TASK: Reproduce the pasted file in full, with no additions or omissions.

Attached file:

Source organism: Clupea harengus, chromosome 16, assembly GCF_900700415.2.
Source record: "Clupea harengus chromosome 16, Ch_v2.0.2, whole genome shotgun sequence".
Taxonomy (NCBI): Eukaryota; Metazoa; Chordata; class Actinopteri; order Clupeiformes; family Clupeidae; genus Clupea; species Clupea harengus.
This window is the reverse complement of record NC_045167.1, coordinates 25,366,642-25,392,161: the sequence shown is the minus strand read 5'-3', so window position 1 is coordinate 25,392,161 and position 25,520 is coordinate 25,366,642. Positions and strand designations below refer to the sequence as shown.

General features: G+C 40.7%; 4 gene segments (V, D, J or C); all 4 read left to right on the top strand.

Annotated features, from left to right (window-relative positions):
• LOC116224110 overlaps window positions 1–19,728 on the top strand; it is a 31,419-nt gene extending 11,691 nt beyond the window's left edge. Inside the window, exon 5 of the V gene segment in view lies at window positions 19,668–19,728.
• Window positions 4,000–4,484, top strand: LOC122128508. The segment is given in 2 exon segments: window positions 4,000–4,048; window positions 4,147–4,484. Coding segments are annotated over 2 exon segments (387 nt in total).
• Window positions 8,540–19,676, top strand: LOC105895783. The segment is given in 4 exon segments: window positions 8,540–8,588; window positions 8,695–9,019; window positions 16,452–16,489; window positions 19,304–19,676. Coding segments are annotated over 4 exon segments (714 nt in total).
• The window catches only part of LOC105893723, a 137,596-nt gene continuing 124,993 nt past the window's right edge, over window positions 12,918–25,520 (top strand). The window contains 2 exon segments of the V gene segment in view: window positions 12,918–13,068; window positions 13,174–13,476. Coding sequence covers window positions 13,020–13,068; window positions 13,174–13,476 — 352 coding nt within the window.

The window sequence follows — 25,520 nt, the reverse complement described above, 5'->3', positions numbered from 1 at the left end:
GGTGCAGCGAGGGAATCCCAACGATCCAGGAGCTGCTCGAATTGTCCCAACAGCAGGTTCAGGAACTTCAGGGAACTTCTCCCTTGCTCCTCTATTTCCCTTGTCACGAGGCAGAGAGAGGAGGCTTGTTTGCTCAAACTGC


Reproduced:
Source organism: Clupea harengus, chromosome 16, assembly GCF_900700415.2.
Source record: "Clupea harengus chromosome 16, Ch_v2.0.2, whole genome shotgun sequence".
Taxonomy (NCBI): Eukaryota; Metazoa; Chordata; class Actinopteri; order Clupeiformes; family Clupeidae; genus Clupea; species Clupea harengus.
This window is the reverse complement of record NC_045167.1, coordinates 25,366,642-25,392,161: the sequence shown is the minus strand read 5'-3', so window position 1 is coordinate 25,392,161 and position 25,520 is coordinate 25,366,642. Positions and strand designations below refer to the sequence as shown.

General features: G+C 40.7%; 4 gene segments (V, D, J or C); all 4 read left to right on the top strand.

Annotated features, from left to right (window-relative positions):
• LOC116224110 overlaps window positions 1–19,728 on the top strand; it is a 31,419-nt gene extending 11,691 nt beyond the window's left edge. Inside the window, exon 5 of the V gene segment in view lies at window positions 19,668–19,728.
• Window positions 4,000–4,484, top strand: LOC122128508. The segment is given in 2 exon segments: window positions 4,000–4,048; window positions 4,147–4,484. Coding segments are annotated over 2 exon segments (387 nt in total).
• Window positions 8,540–19,676, top strand: LOC105895783. The segment is given in 4 exon segments: window positions 8,540–8,588; window positions 8,695–9,019; window positions 16,452–16,489; window positions 19,304–19,676. Coding segments are annotated over 4 exon segments (714 nt in total).
• The window catches only part of LOC105893723, a 137,596-nt gene continuing 124,993 nt past the window's right edge, over window positions 12,918–25,520 (top strand). The window contains 2 exon segments of the V gene segment in view: window positions 12,918–13,068; window positions 13,174–13,476. Coding sequence covers window positions 13,020–13,068; window positions 13,174–13,476 — 352 coding nt within the window.

The window sequence follows — 25,520 nt, the reverse complement described above, 5'->3', positions numbered from 1 at the left end:
GGTGCAGCGAGGGAATCCCAACGATCCAGGAGCTGCTCGAATTGTCCCAACAGCAGGTTCAGGAACTTCAGGGAACTTCTCCCTTGCTCCTCTATTTCCCTTGTCACGAGGCAGAGAGAGGAGGCTTGTTTGCTCAAACTGC